We used logistic regression to estimate VE by comparing the odds of vaccination in the cases to the odds of vaccination in the controls. VE was calculated as (1–ORadjusted)x100%. We estimated VE for full and partial vaccination status separately. A priori, we controlled for age (in months), season, and time within season (month relative to peak) in the adjusted estimates [10, 11]. All potential confounders were evaluated for inclusion in the adjusted model using the Hosmer and Lemeshow forward model building strategy , but no additional covariates were included.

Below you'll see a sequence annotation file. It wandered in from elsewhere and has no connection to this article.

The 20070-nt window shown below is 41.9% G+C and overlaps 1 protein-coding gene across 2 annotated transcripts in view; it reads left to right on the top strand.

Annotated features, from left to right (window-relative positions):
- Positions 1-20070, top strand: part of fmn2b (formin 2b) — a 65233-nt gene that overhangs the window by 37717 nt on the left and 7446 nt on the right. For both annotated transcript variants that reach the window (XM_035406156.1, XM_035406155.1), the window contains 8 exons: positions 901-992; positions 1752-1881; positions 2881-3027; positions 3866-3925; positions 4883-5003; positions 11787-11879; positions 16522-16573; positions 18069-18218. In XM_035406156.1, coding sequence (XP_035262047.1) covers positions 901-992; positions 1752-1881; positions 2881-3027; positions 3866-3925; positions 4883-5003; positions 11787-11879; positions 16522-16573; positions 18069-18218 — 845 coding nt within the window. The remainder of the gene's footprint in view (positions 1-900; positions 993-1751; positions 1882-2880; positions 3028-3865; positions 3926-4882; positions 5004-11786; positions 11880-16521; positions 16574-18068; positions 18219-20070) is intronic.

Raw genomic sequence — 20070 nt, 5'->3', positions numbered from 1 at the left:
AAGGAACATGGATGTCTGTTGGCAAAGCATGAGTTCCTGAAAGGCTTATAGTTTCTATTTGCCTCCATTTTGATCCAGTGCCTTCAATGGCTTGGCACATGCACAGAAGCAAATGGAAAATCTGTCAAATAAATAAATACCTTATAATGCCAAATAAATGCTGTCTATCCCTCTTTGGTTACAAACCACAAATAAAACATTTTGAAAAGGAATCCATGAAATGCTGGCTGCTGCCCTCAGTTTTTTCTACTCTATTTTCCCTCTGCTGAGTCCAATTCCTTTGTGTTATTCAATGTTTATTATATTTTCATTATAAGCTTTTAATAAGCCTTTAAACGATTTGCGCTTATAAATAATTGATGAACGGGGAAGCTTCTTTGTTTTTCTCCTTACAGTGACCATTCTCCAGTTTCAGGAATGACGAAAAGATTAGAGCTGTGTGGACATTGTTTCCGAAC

We tested for a difference in VE between fully and partially vaccinated children by calculating the odds ratio with those partially vaccinated as our reference . We performed subgroup analyses by season, subtype, age group, sex, presence of a CCC, and time within season. In sensitivity analyses, we restricted the analysis to individuals with specimens collected during a hospitalization with an acute respiratory illness (ARI) diagnostic code recorded in any of the diagnosis fields in the hospitalization record (S3 Table); we evaluated the addition of any comorbidity (any CCC, diabetes, asthma, and/or cancer) on VE estimates; and we accounted for the possibility of misclassification of our exposure measurement , since not all influenza vaccinations are recorded in the OHIP database. As there are no published values for the sensitivity and specificity of physician billing codes for influenza vaccination of children younger than 5 years of age, we extrapolated measures from available data to this age group [14, 15]. To demonstrate specificity of the association between influenza vaccination and influenza hospitalization, we evaluated the association between influenza vaccination and laboratory-confirmation of one of four non-influenza respiratory viruses (respiratory syncytial virus, adenovirus, parainfluenza, or human metapneumovirus), for which no association was expected.